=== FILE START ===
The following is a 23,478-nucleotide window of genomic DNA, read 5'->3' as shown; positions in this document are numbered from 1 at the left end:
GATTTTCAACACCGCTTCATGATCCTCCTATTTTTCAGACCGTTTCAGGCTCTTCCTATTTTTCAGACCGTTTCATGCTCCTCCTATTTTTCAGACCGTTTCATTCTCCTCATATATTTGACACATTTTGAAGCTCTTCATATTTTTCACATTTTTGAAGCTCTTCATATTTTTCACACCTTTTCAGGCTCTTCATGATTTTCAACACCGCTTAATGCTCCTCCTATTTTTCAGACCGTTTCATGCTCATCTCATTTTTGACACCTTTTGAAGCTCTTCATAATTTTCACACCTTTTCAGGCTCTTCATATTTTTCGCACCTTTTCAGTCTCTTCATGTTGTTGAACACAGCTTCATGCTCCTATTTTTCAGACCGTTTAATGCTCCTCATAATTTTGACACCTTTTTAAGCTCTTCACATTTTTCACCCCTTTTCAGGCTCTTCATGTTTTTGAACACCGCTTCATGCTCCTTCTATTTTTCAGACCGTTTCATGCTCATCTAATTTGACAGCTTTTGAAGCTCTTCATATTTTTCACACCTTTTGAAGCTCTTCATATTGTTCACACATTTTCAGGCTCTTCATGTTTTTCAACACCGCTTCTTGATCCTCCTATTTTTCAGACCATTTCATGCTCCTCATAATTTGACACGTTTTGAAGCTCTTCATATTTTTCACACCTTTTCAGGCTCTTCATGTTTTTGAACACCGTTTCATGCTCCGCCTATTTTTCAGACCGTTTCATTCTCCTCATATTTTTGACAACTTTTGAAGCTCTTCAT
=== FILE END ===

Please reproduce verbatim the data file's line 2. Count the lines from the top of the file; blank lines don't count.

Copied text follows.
GATTTTCAACACCGCTTCATGATCCTCCTATTTTTCAGACCGTTTCAGGCTCTTCCTATTTTTCAGACCGTTTCATGCTCCTCCTATTTTTCAGACCGTTTCATTCTCCTCATATATTTGACACATTTTGAAGCTCTTCATATTTTTCACATTTTTGAAGCTCTTCATATTTTTCACACCTTTTCAGGCTCTTCATGATTTTCAACACCGCTTAATGCTCCTCCTATTTTTCAGACCGTTTCATGCTCATCTCATTTTTGACACCTTTTGAAGCTCTTCATAATTTTCACACCTTTTCAGGCTCTTCATATTTTTCGCACCTTTTCAGTCTCTTCATGTTGTTGAACACAGCTTCATGCTCCTATTTTTCAGACCGTTTAATGCTCCTCATAATTTTGACACCTTTTTAAGCTCTTCACATTTTTCACCCCTTTTCAGGCTCTTCATGTTTTTGAACACCGCTTCATGCTCCTTCTATTTTTCAGACCGTTTCATGCTCATCTAATTTGACAGCTTTTGAAGCTCTTCATATTTTTCACACCTTTTGAAGCTCTTCATATTGTTCACACATTTTCAGGCTCTTCATGTTTTTCAACACCGCTTCTTGATCCTCCTATTTTTCAGACCATTTCATGCTCCTCATAATTTGACACGTTTTGAAGCTCTTCATATTTTTCACACCTTTTCAGGCTCTTCATGTTTTTGAACACCGTTTCATGCTCCGCCTATTTTTCAGACCGTTTCATTCTCCTCATATTTTTGACAACTTTTGAAGCTCTTCAT